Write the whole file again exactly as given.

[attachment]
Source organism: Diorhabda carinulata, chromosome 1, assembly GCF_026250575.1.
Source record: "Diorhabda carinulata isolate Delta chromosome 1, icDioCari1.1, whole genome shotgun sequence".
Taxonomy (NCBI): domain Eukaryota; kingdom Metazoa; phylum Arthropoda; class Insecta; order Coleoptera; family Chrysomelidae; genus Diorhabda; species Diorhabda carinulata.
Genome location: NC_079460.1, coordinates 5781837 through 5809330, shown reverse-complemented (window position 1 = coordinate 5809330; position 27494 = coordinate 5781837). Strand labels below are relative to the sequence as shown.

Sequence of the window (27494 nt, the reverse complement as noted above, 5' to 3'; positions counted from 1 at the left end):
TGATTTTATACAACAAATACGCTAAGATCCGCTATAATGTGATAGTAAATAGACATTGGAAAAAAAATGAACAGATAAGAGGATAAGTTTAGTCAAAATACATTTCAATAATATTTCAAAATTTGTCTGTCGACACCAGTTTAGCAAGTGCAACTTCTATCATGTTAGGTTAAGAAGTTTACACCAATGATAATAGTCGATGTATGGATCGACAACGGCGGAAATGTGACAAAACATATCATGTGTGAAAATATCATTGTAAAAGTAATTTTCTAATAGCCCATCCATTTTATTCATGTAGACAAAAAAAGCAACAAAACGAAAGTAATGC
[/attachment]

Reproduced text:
Source organism: Diorhabda carinulata, chromosome 1, assembly GCF_026250575.1.
Source record: "Diorhabda carinulata isolate Delta chromosome 1, icDioCari1.1, whole genome shotgun sequence".
Taxonomy (NCBI): domain Eukaryota; kingdom Metazoa; phylum Arthropoda; class Insecta; order Coleoptera; family Chrysomelidae; genus Diorhabda; species Diorhabda carinulata.
Genome location: NC_079460.1, coordinates 5781837 through 5809330, shown reverse-complemented (window position 1 = coordinate 5809330; position 27494 = coordinate 5781837). Strand labels below are relative to the sequence as shown.

Sequence of the window (27494 nt, the reverse complement as noted above, 5' to 3'; positions counted from 1 at the left end):
TGATTTTATACAACAAATACGCTAAGATCCGCTATAATGTGATAGTAAATAGACATTGGAAAAAAAATGAACAGATAAGAGGATAAGTTTAGTCAAAATACATTTCAATAATATTTCAAAATTTGTCTGTCGACACCAGTTTAGCAAGTGCAACTTCTATCATGTTAGGTTAAGAAGTTTACACCAATGATAATAGTCGATGTATGGATCGACAACGGCGGAAATGTGACAAAACATATCATGTGTGAAAATATCATTGTAAAAGTAATTTTCTAATAGCCCATCCATTTTATTCATGTAGACAAAAAAAGCAACAAAACGAAAGTAATGC